Home / Business / On Twitter, Trump Cites Progress on Restoring Indiana Jobs – New York Times

On Twitter, Trump Cites Progress on Restoring Indiana Jobs – New York Times


A Carrier plant in Indianapolis employing more than 1,400 workers is scheduled to close, with production moving to Mexico. Credit Whitten Sabbatini for The New York Times

Following up on a campaign promise that appealed directly to his Rust Belt base, President-elect Donald J. Trump said Thursday that he had reached out to the Carrier air conditioner company in Indiana to ask it not to move more than 2,000 factory jobs from Indiana to Mexico.

In a post on Twitter Thursday morning, Mr. Trump said: “I am working hard, even on Thanksgiving, trying to get Carrier A.C. Company to stay in the U.S. (Indiana). MAKING PROGRESS – Will know soon!”

During both the primary and general election campaigns, Mr. Trump frequently cited the February decision by Carrier and its corporate parent, United Technologies, to close two Indiana factories and move production to Mexico as an example of how Nafta and other free-trade agreements had failed American workers.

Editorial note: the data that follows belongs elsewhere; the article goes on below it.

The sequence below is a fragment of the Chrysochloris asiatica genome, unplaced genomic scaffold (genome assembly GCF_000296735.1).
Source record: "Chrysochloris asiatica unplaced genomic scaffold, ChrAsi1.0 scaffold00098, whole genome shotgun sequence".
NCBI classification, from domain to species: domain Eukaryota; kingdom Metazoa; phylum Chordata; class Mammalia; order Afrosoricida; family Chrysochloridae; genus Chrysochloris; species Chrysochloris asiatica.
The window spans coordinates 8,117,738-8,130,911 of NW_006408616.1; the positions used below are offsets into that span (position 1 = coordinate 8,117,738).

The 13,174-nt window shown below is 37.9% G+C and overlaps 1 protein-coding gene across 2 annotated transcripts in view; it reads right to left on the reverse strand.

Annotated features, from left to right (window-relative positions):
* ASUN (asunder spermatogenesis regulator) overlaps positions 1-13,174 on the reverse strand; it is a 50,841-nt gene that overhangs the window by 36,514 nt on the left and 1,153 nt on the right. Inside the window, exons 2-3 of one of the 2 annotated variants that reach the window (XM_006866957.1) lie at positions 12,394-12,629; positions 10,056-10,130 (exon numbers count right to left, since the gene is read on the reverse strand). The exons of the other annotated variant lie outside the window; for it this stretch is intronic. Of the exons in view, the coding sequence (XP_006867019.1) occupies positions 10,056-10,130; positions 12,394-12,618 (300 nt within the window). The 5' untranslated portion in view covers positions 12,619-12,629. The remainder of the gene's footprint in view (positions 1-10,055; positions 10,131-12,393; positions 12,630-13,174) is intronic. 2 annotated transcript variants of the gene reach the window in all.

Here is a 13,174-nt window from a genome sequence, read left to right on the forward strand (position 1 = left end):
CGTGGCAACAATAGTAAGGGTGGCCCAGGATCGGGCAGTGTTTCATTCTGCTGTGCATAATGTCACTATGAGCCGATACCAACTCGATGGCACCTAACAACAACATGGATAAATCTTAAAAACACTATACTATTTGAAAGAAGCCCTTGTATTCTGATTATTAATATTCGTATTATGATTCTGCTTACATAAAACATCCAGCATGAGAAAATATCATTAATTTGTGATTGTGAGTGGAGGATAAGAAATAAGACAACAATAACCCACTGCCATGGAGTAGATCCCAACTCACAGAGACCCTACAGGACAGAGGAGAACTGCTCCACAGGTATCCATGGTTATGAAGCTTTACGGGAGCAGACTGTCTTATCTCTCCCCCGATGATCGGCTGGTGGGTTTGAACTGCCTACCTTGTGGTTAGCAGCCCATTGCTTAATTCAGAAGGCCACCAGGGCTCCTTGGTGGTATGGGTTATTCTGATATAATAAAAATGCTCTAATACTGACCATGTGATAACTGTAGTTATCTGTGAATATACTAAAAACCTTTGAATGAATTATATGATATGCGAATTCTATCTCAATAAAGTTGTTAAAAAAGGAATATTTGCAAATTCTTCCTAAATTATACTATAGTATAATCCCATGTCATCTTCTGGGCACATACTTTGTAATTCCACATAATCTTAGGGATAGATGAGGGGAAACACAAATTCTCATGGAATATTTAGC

In a recent New York Times article, workers at one plant in Indianapolis warned that they would withdraw their support for Mr. Trump if he did not keep his promise to bring back overseas jobs.

The two plants — a Carrier factory employing more than 1,400 workers in Indianapolis and a United Technologies plant with 700 employees in Huntington — are profitable, but pay workers $ 15 to $ 26 an hour — about what the company’s workers in Monterrey, Mexico, earn in a day.


“Everyone is posting about it on Facebook and there’s a lot of excitement,” said Paul Roell, a Carrier worker in Indianapolis. President-elect Donald Trump posted on Twitter Thursday that he had reached out to Carrier Corporation about a plant closing. Credit Whitten Sabbatini for The New York Times

In a time of slow economic growth and intense pressure from Wall Street to improve profits, moving production south of the border seemed like too good of an opportunity for United Technologies’ executives to pass up.

However, a shaky video of the announcement on the Carrier factory floor — and the furious reaction of workers — went viral in February. It caught Mr. Trump’s attention, prompting a furor throughout the campaign.

In a tweet Thursday after Mr. Trump’s tweet, Carrier confirmed that the president-elect had reached out, but refused to say what steps, if any, management was now considering.

“Carrier has had discussions with the incoming administration and we look forward to working together,” the company said. “Nothing to announce at this time.”

For workers in Indianapolis, the Twitter exchange provided a ray of hope on an otherwise anxious Thanksgiving holiday.

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